- William Grosart Johnstone & Alexander Croall: The nature printed British Seaweeds . London, 1859.
- Johann Hieronymus Kniphof : Botanica in originali seu Herbarium vivum . Halle and Magdeburg, 1757–1767.
- Christian Gottlieb Ludwig : Ectypa vegetabilium, usibus medicis praecipue destinatorum ... Halle and Leipzig, 1760–1764.
- Thomas Moore (Botanist) : The Ferns of Great Britain and Ireland . London, 1855-1857
- Alois Auer : The discovery of nature self-printing. Imperial and Royal Court and State Printing Office, Vienna 1853.
- Wilfrid Blunt, William T. Stearn: The art of botanical illustrations. New edition, revised and enlarged. Antique Collectors' Club in association with the Royal Botanic Gardens et al., Kew et al. 1994, ISBN 1-85149-177-5 .
- Constantin von Ettingshausen : Report on recent advances in the invention of natural self-printing and on the application of the same as a means of representing and investigating the surface skeleton of the plant. Imperial-Royal Court and State Printing House, Vienna 1863.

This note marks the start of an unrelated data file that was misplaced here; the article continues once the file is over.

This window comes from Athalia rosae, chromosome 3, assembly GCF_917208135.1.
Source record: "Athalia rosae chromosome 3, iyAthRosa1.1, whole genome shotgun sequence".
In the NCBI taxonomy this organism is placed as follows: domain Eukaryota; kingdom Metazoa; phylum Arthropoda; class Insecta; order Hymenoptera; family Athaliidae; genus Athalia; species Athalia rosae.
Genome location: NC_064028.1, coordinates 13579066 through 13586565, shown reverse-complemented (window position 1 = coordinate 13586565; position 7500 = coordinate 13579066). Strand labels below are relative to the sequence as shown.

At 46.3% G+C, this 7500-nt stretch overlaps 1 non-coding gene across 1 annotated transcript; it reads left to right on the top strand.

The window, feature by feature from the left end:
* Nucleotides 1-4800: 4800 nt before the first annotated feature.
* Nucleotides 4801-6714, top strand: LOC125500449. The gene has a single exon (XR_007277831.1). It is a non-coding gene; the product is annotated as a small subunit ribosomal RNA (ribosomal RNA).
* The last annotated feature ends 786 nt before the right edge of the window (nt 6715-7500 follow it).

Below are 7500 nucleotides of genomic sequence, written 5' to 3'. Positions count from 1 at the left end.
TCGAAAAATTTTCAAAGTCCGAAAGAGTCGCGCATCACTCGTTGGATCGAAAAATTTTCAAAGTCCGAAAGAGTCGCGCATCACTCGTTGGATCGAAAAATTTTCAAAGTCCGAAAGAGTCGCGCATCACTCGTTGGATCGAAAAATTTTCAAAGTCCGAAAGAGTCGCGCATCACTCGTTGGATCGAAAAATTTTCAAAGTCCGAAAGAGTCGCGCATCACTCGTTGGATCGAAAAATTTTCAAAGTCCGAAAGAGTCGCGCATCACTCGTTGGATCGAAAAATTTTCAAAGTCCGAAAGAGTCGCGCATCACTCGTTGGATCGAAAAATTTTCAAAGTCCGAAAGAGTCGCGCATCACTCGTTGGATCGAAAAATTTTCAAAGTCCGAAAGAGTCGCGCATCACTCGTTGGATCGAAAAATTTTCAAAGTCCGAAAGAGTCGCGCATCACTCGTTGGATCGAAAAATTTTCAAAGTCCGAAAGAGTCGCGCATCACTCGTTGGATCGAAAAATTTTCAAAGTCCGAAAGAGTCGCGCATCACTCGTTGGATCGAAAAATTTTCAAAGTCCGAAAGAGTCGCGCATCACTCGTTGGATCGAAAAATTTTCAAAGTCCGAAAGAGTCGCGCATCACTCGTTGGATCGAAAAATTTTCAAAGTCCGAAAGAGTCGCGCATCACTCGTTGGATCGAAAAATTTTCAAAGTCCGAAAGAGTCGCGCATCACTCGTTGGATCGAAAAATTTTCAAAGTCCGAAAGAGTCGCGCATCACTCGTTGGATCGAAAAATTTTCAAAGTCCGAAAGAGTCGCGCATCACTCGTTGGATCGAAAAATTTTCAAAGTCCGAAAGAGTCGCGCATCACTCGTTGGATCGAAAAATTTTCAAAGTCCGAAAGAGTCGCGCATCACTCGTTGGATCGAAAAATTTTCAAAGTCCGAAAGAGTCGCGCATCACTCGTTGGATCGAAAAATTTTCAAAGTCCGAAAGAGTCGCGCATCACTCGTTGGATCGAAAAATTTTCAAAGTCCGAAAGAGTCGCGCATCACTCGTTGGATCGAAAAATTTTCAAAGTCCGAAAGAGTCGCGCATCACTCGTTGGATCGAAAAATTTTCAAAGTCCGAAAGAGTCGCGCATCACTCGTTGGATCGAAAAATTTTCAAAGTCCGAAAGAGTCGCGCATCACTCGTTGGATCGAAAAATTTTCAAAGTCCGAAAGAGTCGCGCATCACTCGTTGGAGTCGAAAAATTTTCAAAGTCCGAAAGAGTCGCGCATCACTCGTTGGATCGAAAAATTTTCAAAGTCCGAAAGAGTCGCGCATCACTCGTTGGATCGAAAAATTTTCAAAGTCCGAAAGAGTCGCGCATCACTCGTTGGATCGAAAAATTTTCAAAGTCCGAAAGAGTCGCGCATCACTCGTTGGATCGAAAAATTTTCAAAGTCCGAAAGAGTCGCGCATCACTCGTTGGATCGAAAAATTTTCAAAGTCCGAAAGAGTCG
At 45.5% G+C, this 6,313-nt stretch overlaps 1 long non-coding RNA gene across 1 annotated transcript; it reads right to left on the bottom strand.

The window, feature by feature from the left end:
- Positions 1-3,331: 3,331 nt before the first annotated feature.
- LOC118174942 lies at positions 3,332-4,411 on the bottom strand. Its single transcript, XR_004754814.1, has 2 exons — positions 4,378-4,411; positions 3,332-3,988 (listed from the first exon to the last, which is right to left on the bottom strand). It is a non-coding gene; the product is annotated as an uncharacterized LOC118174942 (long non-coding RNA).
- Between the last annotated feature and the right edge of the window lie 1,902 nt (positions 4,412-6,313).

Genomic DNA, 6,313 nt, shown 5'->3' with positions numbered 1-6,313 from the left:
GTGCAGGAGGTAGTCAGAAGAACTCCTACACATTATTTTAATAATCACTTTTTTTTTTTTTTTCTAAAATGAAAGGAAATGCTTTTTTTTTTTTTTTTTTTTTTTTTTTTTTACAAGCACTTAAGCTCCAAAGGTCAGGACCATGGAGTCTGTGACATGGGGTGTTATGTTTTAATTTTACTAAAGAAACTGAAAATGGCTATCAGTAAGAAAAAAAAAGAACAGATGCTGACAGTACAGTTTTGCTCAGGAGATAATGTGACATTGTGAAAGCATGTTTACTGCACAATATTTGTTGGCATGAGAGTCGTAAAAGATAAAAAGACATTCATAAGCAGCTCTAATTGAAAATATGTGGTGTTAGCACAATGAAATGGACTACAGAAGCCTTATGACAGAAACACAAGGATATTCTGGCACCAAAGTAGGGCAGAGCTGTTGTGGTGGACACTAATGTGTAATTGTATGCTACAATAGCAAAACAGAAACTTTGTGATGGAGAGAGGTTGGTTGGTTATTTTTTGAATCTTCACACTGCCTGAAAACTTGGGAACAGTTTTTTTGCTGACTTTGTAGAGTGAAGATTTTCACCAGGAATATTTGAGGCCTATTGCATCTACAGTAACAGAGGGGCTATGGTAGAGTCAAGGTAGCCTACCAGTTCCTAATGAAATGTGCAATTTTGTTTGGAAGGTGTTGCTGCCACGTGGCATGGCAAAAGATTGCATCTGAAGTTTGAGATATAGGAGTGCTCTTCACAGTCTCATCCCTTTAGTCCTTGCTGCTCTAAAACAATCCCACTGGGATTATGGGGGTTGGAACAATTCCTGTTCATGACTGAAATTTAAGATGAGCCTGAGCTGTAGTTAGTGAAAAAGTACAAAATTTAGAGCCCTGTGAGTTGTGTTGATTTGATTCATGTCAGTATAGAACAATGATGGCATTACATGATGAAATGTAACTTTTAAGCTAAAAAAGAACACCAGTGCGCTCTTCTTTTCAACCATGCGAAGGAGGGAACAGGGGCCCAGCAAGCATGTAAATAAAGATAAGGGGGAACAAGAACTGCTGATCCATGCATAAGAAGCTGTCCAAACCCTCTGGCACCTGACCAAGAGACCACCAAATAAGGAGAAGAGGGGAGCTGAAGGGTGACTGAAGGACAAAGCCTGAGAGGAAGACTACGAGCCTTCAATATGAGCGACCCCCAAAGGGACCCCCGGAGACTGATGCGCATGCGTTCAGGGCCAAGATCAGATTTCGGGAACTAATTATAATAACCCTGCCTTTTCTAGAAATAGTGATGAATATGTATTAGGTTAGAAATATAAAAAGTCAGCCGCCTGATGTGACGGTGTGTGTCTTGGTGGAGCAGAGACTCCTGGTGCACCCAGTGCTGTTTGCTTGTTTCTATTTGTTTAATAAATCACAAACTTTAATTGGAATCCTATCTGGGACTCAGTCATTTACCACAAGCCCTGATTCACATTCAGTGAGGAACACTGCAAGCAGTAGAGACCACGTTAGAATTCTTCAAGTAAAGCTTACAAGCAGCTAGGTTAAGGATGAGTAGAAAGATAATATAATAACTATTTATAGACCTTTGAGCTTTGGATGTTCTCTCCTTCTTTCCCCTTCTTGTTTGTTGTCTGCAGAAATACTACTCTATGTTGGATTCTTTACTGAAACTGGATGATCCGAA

- Ernst Fischer: Two hundred years of self-printing by nature. In: Gutenberg yearbook . Vol. 8, 1933, pp. 186-213.
- Armin Geus (Ed.): Nature in print. An exhibition on the history and technology of natural self-printing. Basilisken-Presse, Marburg (Lahn) 1995, ISBN 3-925347-36-4 .
- Peter Heilmann: Nature as a printer. Nature prints by the kuk Hof. and Staatsdruckerei Wien (= The bibliophile pocket books. Vol. 330). 2nd Edition. Harenberg, Dortmund 1985, ISBN 3-88379-330-2 .
- Friedrich Kittler : Optical media. Berlin Lecture 1999 (= International Merve Discourse. Vol. 250). Merve-Verlag, Berlin 2002, ISBN 3-88396-183-3 .
- Kerrin Klinger: Ectypa Plantarum and Dilettantism around 1800. On the naturalness of botanical plant self-prints. In: Olaf Breidbach, André Karliczek, dies. (Ed.): Nature in the box. Photograph, silhouette, drawing and self-printing of nature around 1800 , Jena 2010, pp. 80–96.
- Claus Nissen: The Botanical Book Illustration. Your history and bibliography. 2nd edition, revised and improved impression of the first two-volume edition, supplemented by a supplement. Hiersemann, Stuttgart 1966.
- Carl August Franke: Handbuch der Buchdruckerkunst , Verlag Bernhard Friedrich Voigt, Weimar, 1855, p. 257, ( online )